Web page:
After three days of meetings in Boca Raton, Florida, the National Hockey League's general managers have put forward a recommendation for a rule change to address hits to the head in league games.
The following language was agreed to unanimously by the group:
"A lateral, back pressure or blindside hit to an opponent where the head is targeted and or the principal point of contact is not permitted. A violation of the above will result in a minor or major penalty and shall be reviewed for possible supplemental discipline."
"We felt there is a degree of responsibility - moreso to the player receiving the hit - when a guy's coming straight at you. But it's that blindside hit that we find is so disturbing and it's tough to protect yourself in our game, with the speed," said NHL senior vice president of hockey operations Colin Campbell.
"When we changed this game, took the red line out, took the holding and the hooking and everything out of the a game, we increased the speed of this game tenfold. In doing that we also increased the collision force in these hits, but our managers felt that a north-south hit when a shoulder hits the head is acceptable," explained Campbell.
The general managers spoke positively about the recommendation.
"I think it's something that's necessary to make all the players aware that they have to be responsible not only for themselves but for the other players on the ice," said New York Rangers president and general manager Glen Sather. "None of us want to see anyone serious get hurt in this game and this will be a change that will probably support all that."
Toronto Maple Leafs president and general manager Brian Burke discussed the guidelines that will be given to on-ice officials to enforce the potential new rules.
"We wanted to give the referees some discretion here where they could assess a two-minute penalty if there is no injury. It's still all reviewable by the league amd people should be aware of that," explained Burke. "Here we wanted the officials to have the discretion to give a deuce or a nickel as we call it, or toss them out. Now the last question would be does that player get ejected from the game? We're going to work on that between now and the meeting in the finals."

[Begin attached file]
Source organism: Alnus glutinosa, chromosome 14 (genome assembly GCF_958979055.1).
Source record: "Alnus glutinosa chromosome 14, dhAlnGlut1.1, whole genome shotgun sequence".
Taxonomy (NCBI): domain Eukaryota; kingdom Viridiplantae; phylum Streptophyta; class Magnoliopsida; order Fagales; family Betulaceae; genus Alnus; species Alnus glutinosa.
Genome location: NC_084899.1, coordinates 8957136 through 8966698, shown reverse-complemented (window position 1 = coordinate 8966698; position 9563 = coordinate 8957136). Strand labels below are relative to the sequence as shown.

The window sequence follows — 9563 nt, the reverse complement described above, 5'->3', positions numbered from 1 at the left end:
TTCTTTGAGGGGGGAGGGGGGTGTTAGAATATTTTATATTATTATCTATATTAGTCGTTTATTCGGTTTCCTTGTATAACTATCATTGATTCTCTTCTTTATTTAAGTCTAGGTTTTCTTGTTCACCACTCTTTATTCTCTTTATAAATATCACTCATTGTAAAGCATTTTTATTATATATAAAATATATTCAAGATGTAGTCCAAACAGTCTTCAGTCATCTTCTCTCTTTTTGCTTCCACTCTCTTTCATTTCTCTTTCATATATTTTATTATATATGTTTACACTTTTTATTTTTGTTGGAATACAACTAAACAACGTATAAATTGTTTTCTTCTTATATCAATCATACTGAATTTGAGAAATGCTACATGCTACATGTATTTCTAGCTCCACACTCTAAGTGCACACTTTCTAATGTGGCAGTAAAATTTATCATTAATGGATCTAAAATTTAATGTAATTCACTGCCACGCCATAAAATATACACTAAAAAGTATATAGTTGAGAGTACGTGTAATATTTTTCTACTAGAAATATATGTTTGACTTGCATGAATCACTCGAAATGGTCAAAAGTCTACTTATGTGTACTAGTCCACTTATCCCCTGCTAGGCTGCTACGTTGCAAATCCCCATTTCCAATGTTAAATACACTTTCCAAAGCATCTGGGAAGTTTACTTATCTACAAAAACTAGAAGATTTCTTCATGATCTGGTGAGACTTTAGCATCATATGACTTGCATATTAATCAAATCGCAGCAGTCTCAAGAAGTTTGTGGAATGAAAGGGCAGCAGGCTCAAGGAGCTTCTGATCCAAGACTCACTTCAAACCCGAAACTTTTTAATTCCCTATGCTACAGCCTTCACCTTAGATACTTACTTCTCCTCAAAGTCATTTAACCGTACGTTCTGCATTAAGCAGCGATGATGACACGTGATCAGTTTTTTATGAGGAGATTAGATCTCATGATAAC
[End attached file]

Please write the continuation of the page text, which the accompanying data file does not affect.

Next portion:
The recommendation will be forwarded to the NHL and NHLPA competition committee and then to the NHL Board of Governors for final approval before it is passed.
"It's something that we always thought would take care of itself and players on the ice would take care of situations that maybe shouldn't occur," said New Jersey Devils president and GM Lou Lamoriello. "But I think where our game has come and how our game has changed and different situations and different types of players coming about making a living doing certain things that something had to be done and I think what was done today was just fantastic."
"It's a predatory act," added Burke. "If it's a case where this is how a player is making his living, he should be making his living doing something else."
The Players' Association also issued a statement on Wednesday regarding the proposed changes.
"We look forward to receiving and reviewing the General Managers' proposal. Hits to the head, including blindside hits are important issues facing the NHLPA membership. In order to appropriately address these issues, the NHLPA's Competition Committee members will thoroughly review this proposal and gather feedback from the membership prior to the Committee's meeting this summer." said NHLPA spokesperson Jonathan Weatherdon in a statement.
The recommendation was applauded by former players.
"Now there's something punishable and players want to know that, what they can and cannot do," NHL executive Brendan Shanahan told THE CANADIAN PRESS. "This is not something the managers and fans have demanded or the media on their own, all you have to do is pick up a newspaper and read the quotes from players today. Players want certain types of hits gone from the game."
While Shanahan was satisfied with the recommendation, readers of TSN.ca did not see the proposed rule change as enough of a deterrent to the players. A poll on the website showed nearly 70% of those polled believed that a minor/major penalty for a hit to the head was not sufficient punishment to deter any future offenders.
There were two other recommendations made by the group.
The first tiebreaker at season's end will be changed to regulation and overtime wins, and not overall wins as is currently the case.
Also, the NHL will request that the American Hockey League to go to a four-man officiating system in 40 per cent of AHL games. The AHL currently uses three-man system for all games. The final decision belongs to the AHL but the NHL is prepared to support it, financially and otherwise.
No recommendations will affect play this season. All recommendations must get the approval of the competition committee and the Board of Governors.